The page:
- Why agrofuels have been responsible for food riots, land grabs and increasing hunger around the globe
- Why the Gallagher report and others underestimate the impact of biofuels on climate change
- Why the Gallagher report is not independent
- Why we need to listen to the global calls for a moratorium on biofuels rather than industry and government’s suggestion of a slow down
Ahead of this year’s Camp for Climate Action we speak to Connor O’Brien about the movement’s plans for sustainable living, education, and shutting down the coal-fired power station at Kingsnorth in Kent. And we end the programme with a rough mix of “Soul Not Coal” a song written for the Camp by The Carbon Town Cryer.
Despite James Hansen’s personal plea to Prime Minister Gordon Brown last December to take a leadership role in initiating a global moratorium against unabated coal, the UK government’s Department for Business currently looks likely to grant permission to a new series of coal-fired power stations that are “Carbon Capture Ready”. We discuss what this means and why it’s not good enough with Dr Keith Allott, Head of WWF-UK’s Climate Change Campaign who commissioned a report recently exploring these questions.
We requested an interview with the Department of Business but had to make do with a written statement which explains that the UK is relying on the highly problematic and inadequate EU Emissions Trading Scheme to solve the problem.
Meanwhile in the US, the tide is turning against coal at the grassroots, state and even the federal levels – 59 applications for coal-fired power plants were cancelled, abandoned or put on hold in 2007 and there is a bill going through Congress to put a moratorium on new unabated coal developments. We speak to Mike Ewall of the Energy Justice Network who has played a key role in supporting and connecting up the grassroots campaigners who have been doggedly winning on a case by case basis.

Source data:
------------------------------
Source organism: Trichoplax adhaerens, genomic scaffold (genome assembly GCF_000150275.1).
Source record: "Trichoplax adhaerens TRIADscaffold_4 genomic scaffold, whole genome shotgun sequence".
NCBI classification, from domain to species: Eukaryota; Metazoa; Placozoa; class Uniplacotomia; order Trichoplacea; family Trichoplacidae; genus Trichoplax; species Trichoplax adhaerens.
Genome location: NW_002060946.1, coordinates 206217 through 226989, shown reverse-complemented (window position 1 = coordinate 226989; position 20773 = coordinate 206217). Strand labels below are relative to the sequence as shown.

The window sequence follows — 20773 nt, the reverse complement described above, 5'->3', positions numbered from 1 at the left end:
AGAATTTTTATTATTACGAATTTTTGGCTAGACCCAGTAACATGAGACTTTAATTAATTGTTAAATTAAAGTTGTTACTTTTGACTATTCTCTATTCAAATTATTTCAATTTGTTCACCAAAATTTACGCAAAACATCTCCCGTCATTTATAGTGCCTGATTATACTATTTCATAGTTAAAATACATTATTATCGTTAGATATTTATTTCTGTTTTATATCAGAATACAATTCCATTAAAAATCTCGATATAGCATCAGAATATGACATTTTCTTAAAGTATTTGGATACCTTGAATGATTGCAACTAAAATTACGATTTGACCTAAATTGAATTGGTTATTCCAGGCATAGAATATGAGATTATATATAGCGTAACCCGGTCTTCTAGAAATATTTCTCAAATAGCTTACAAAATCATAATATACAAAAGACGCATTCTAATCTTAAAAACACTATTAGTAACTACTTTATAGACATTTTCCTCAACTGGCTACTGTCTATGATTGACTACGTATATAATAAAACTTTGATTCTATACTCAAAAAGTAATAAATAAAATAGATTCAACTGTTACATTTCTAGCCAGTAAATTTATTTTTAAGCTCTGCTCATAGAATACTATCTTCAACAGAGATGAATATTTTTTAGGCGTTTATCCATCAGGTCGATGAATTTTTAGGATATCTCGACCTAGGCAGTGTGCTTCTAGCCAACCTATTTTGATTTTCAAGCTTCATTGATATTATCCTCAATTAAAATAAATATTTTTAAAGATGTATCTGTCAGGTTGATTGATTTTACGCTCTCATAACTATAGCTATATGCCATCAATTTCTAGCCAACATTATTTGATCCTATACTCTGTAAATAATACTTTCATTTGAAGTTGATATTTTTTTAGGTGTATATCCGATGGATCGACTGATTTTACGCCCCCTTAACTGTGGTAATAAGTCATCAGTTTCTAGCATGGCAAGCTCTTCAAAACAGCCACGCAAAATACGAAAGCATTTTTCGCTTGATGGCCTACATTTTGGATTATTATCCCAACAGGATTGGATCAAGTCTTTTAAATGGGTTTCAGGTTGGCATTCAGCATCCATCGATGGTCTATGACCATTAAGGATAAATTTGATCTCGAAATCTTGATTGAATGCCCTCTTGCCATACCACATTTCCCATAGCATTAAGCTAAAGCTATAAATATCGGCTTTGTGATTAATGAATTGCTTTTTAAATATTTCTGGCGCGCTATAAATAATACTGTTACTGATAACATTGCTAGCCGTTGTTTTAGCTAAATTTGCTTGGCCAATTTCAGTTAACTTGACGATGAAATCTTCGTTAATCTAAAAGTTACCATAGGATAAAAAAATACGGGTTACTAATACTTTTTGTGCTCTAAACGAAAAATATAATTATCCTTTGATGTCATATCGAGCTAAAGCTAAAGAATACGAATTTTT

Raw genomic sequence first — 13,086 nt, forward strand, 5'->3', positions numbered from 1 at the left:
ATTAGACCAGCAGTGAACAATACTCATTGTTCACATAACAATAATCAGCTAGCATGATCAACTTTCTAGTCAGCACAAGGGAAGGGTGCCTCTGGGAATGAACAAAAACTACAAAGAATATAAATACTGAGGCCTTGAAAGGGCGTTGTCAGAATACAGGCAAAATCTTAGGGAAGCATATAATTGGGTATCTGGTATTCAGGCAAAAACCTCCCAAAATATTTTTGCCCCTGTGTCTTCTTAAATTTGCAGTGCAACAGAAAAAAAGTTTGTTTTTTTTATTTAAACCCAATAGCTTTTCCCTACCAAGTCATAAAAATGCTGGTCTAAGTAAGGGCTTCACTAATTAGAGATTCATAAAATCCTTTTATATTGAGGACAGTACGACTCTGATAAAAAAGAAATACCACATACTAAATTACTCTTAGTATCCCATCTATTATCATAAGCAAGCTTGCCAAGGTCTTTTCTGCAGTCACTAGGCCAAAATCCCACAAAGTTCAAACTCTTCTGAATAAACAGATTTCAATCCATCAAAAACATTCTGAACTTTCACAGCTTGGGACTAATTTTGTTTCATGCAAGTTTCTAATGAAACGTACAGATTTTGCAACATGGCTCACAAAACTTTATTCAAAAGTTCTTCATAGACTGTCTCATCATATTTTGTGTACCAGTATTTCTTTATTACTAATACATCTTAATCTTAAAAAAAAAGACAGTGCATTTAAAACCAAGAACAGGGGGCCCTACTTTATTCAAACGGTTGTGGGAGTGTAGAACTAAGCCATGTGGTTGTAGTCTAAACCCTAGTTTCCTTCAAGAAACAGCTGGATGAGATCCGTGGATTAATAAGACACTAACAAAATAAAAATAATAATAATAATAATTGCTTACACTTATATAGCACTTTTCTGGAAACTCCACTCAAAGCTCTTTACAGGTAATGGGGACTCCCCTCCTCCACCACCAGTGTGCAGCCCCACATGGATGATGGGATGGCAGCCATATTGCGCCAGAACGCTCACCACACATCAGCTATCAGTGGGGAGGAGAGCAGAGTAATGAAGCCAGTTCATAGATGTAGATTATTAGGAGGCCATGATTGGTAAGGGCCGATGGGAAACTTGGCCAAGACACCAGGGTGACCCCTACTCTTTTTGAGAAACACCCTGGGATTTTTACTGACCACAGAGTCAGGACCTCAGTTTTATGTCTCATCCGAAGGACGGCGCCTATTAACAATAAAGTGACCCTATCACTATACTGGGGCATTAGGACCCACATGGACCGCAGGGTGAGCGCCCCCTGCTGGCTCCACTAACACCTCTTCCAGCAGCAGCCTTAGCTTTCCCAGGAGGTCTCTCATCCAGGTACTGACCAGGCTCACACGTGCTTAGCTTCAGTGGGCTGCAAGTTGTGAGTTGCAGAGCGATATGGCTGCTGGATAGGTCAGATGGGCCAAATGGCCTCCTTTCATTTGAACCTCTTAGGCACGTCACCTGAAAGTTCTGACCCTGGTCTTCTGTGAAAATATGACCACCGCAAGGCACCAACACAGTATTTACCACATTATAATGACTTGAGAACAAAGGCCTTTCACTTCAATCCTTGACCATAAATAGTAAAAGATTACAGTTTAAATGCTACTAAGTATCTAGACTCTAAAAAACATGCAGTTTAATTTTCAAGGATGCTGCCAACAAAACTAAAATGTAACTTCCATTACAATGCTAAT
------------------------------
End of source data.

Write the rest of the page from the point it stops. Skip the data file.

We close the programme with a taster from a landmark speech made by Al Gore last week, where he suggests the US should respond to climate change with the due urgency the science now implies. He lays down a “moon landing” style challenge for the US to power itself by renewable energy within just ten years.
Leading US climate scientist and director of NASA, Dr James Hansen, has made it clear that “preservation of climate requires that most remaining fossil fuel carbon is never emitted to the atmosphere” and that “the only realistic way to sharply curtail CO2 emissions is to phase out coal use except where CO2 is captured and sequestered.”
Over the last six months Hansen has taken the unusual step of writing in a personal capacity to various heads of states asking them to bring in a moratorium on new coal. The first letter he wrote was to Prime Minister Gordon Brown last December. He wrote:
“Your leadership is needed on a matter … with ramifications for life on our planet, including all species … [A] decision to phase out coal use unless the CO2 is captured is a global imperative, if we are to preserve the wonders of nature, our coastlines, and our social and economic well-being … If Britain and Germany halted construction of coal-fired power plants that do not capture and sequester the CO2 it could be a tipping point for the world.”
Our first guest is Leila Deen from the World Development Movement about the campaign against Gordon Brown’s plans to build seven new coal-fired power stations without requiring them to have Carbon Capture and Storage (CCS) technology.
Our second is Georgina Woods who speaks to us by ‘phone from Australia on the final day of the country’s first Camp for Climate Action – a week long event which culminated in the country’s biggest ever direct action against the country’s coal exporting industry.
- The most eminent US scientist and head of Nasa, Dr James Hansen, has said that we have passed the tipping point for Arctic and Greenland ice loss. This has dramatic implications for the possible accelaration of the rate of climate change
- He says we now need to stabilise levels of carbon dioxide in the atmosphere below 350 parts per million (ppm) – lower than they are today (ca. 387 ppm)